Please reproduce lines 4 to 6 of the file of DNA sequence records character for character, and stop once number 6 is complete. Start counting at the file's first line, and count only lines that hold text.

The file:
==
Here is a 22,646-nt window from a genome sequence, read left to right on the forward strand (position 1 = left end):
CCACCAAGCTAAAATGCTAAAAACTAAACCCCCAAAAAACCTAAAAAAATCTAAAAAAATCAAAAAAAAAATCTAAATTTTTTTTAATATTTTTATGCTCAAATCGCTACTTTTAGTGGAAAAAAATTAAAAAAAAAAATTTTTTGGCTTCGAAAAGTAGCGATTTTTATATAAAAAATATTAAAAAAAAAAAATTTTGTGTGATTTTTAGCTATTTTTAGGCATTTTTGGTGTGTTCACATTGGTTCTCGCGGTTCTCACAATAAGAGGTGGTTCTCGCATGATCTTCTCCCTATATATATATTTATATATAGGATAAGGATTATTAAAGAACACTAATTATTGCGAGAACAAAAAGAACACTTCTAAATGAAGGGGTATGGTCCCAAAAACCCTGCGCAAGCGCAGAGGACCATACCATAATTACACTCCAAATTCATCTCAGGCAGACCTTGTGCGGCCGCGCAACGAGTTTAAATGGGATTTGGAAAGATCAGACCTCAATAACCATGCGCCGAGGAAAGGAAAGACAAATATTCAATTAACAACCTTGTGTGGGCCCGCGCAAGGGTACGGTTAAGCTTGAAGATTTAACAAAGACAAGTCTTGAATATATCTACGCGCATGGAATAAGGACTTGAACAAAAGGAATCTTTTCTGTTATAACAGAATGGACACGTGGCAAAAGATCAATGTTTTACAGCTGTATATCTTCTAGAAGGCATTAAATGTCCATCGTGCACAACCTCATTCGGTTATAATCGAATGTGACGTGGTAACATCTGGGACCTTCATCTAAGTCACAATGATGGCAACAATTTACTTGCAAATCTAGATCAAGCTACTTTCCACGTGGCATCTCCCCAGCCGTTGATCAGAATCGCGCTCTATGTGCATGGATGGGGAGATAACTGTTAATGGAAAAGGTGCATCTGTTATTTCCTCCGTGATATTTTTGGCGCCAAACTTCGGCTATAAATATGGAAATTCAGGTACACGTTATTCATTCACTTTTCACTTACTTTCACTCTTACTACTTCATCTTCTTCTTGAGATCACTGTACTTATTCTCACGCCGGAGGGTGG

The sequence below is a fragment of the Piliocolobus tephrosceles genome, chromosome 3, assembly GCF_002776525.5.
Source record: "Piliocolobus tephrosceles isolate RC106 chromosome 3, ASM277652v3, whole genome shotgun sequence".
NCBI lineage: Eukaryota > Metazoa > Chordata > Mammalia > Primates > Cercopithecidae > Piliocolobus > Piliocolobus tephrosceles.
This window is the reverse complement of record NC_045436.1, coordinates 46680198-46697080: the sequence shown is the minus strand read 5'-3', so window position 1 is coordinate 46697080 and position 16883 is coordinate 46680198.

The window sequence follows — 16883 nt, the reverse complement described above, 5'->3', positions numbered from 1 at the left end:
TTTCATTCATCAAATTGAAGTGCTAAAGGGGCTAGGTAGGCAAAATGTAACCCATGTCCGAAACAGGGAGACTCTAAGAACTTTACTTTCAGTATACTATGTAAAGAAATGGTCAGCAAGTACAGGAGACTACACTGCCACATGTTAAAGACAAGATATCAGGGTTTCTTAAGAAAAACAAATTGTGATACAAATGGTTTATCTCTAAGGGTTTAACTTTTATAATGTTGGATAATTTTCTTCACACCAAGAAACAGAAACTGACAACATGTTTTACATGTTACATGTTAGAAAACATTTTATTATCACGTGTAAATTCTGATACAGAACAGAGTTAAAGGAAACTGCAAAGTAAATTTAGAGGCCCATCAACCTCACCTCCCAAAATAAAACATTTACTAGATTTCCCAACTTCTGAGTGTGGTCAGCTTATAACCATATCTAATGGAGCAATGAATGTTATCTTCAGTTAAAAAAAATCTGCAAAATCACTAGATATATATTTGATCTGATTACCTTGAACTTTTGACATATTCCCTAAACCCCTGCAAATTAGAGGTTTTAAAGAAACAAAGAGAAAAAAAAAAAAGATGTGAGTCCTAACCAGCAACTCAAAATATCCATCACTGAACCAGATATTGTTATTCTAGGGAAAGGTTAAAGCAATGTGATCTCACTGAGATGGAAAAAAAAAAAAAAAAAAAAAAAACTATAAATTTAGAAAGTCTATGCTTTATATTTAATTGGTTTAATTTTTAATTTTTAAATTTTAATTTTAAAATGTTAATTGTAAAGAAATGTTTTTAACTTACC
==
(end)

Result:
Source record: "Piliocolobus tephrosceles isolate RC106 chromosome 3, ASM277652v3, whole genome shotgun sequence".
NCBI lineage: Eukaryota > Metazoa > Chordata > Mammalia > Primates > Cercopithecidae > Piliocolobus > Piliocolobus tephrosceles.
This window is the reverse complement of record NC_045436.1, coordinates 46680198-46697080: the sequence shown is the minus strand read 5'-3', so window position 1 is coordinate 46697080 and position 16883 is coordinate 46680198.